Dulce et decorum est, pro Ipsos MORI?

This morning, the phone rang. As is my wont, I picked it up. Then, this happened:

Hello, I’m calling from Ipsos MORI. Could I take five minutes of your time to ask some questions?

Yeah, why not?

I’ll ask the questions, sir. (I like to imagine that the pollster said that. He didn’t, of course.) How would you vote if there were a General Election tomorrow?

I’m not happy to answer that question.

OK, no problem. Next question: which party do you think is best-placed to run the government?

That’s the same question.

No, it’s not.

Well, neglecting the bizarre and oft-overlooked conflation of individual candidates and local issues with national representation in the British electoral system, it is. Do people seriously answer this question having declined to answer the first?

So you’re not happy to answer that one either?

Well, no.

OK…next question. Actually, I’ll skip that one.

And that one.

…And that one.

Right: how do you think David Cameron is doing as Prime Minister?

What does that mean?

What do you mean?

Do you mean is he governing the country well? Do you mean do I agree with his political priorities? Or are you asking whether I think he is performing well as an operative within the constraints of the system he inhabits? Should he be considered relative to other plausible candidates, with respect to the best possible human in that position, or in some wider, absolute sense? And what kind of criteria could I judge any of those by anyway? And, given normal proclivities, can we really hope that answers to this question will reflect anything other than political leanings boiled down to party preferences anyway?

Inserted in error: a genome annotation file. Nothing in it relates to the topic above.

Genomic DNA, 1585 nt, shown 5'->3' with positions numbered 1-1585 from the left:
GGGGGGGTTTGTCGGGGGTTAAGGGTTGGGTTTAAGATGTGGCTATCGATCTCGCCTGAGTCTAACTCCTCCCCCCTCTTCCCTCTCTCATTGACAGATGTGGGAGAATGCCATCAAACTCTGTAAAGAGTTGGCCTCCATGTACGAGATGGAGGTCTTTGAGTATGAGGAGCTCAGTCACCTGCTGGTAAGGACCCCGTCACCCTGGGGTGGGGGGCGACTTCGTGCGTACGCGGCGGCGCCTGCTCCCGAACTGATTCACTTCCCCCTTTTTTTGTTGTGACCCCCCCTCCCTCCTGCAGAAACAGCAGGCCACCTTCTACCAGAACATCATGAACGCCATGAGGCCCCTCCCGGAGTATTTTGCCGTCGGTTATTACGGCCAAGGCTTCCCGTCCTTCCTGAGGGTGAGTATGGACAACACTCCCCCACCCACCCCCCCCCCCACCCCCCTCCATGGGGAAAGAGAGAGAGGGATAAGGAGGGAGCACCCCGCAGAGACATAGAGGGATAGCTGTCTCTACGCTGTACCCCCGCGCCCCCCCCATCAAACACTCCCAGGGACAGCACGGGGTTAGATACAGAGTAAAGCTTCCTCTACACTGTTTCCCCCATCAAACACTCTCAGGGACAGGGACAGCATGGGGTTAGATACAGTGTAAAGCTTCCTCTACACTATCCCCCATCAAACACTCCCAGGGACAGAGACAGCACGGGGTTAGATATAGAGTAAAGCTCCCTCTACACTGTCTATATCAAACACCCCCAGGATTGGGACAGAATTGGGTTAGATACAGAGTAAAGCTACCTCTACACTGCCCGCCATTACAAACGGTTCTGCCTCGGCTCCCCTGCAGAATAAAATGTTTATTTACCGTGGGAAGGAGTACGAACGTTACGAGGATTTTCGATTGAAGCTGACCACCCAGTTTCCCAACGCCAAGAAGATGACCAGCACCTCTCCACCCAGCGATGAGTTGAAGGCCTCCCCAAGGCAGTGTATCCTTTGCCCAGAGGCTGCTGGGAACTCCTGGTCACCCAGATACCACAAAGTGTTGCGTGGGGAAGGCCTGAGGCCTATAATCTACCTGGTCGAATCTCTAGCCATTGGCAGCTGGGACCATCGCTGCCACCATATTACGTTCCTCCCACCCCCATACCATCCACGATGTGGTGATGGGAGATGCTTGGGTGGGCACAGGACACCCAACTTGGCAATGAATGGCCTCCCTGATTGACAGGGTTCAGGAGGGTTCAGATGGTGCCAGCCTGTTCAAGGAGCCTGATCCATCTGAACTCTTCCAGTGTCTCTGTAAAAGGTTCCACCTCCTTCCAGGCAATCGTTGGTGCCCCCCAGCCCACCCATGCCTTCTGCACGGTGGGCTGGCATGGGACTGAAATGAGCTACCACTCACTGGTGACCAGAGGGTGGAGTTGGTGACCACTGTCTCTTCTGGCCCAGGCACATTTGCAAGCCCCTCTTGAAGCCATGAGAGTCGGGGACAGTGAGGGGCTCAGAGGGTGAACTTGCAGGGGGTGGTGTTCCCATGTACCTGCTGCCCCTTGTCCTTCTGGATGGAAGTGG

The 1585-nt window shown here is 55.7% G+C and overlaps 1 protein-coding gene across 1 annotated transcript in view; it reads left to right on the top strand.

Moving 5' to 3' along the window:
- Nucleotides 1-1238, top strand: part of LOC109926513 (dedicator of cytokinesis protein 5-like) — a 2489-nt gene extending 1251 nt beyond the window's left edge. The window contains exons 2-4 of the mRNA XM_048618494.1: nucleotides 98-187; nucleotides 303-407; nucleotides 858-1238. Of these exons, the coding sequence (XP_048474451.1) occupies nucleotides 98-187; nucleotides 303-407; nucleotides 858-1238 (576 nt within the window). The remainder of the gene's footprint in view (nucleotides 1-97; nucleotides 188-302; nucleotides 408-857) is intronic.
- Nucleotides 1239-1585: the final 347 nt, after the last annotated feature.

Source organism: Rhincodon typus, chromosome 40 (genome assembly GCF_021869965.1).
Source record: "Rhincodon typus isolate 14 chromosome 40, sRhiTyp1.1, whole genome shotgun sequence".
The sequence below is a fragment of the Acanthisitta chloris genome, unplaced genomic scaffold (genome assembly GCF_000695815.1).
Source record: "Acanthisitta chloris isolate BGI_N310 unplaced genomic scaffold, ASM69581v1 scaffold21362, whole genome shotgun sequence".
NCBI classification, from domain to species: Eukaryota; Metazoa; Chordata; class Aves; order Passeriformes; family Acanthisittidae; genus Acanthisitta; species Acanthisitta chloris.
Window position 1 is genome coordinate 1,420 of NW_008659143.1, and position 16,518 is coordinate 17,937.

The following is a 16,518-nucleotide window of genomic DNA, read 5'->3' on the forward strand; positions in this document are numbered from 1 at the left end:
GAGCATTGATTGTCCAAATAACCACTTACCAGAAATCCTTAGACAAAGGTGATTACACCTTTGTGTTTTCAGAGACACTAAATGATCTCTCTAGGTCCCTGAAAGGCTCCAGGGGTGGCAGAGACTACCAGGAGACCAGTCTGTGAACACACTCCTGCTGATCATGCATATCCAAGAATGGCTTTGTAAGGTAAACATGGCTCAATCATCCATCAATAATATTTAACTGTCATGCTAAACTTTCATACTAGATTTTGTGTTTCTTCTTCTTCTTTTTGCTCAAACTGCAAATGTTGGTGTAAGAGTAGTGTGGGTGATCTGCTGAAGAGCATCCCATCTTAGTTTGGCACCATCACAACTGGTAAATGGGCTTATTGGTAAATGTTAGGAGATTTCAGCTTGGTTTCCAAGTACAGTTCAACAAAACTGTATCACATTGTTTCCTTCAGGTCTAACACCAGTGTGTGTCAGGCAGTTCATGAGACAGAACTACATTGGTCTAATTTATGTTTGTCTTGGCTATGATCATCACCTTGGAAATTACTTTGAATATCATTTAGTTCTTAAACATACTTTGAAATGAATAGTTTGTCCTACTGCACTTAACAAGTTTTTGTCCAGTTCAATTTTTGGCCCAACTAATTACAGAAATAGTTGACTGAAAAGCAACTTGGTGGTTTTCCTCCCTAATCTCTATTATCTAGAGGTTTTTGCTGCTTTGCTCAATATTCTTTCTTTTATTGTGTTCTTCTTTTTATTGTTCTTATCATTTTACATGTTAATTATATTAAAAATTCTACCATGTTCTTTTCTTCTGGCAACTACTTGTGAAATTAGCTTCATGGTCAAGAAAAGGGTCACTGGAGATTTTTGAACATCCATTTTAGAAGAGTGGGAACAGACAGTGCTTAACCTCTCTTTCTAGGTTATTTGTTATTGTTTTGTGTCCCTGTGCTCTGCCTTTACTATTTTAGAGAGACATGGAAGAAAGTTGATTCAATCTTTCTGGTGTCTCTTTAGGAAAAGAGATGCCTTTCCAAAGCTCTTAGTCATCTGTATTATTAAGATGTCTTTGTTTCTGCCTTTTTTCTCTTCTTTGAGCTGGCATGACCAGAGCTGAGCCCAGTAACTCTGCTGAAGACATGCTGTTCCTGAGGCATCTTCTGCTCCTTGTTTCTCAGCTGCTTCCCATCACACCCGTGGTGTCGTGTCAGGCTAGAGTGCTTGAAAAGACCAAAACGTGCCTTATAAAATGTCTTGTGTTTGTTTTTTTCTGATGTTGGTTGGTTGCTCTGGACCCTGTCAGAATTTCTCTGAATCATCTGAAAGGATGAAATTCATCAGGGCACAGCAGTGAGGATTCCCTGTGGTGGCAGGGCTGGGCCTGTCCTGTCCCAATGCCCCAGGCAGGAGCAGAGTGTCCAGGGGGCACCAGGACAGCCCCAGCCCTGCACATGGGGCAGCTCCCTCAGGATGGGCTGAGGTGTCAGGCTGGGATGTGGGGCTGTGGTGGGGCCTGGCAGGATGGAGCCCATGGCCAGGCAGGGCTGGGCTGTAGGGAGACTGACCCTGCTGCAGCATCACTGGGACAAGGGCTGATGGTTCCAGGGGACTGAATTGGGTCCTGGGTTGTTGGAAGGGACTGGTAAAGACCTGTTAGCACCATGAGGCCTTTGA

Basically, I just want to know what you think about David Cameron.

OK. What are my options?

That he’s doing ‘well’, or ‘not well’.

Which of those do you think most satisfactorily encompasses my unease with the framework within which this question is posed?

Er.

I think we’d better skip that question.

How do you think Ed Miliband is doing as the Labour leader?

You know what I think.

That he’s doing well?

No. Tha…

That he’s not doing well?

Let’s skip this question.

OK. How do you think Nick Clegg is doing as Liberal Democrat leader?

OK, I’ll bite this time. He’s doing a terrible job. Under all possible situational and philosophical interpretations of ‘terrible’.

Really?

Psyche. Of course not. I can’t answer that question.

OK. Well, I must ask you how you think Nigel Farage is doing as leader of UKIP.

[sigh] Well, I think he’s doing quite well at fulfilling the role of leader in a lunatic fringe party, but more broadly, is it a good thing that he exists? Is he a sufficient figure of ridicule as to improve the lot of more sensible politicians or, if he is regarded positively, will the effect his party has on our unstable electoral system split constituency votes in a way which is positive or negative overall, in a non-partisan sense? He’s certainly getting more media coverage these days.

So you think he’s doing quite well?

…at fulfilling the role of lead…

You think he’s doing quite well at that?

Er, I mean, I suppose he is doing a good job of being UKIP leader.

OK. Which party leader do you think finds it easier to control their party members?

I’m not even sure if that’s a good thing for them to do. Am I allowed to comment on that?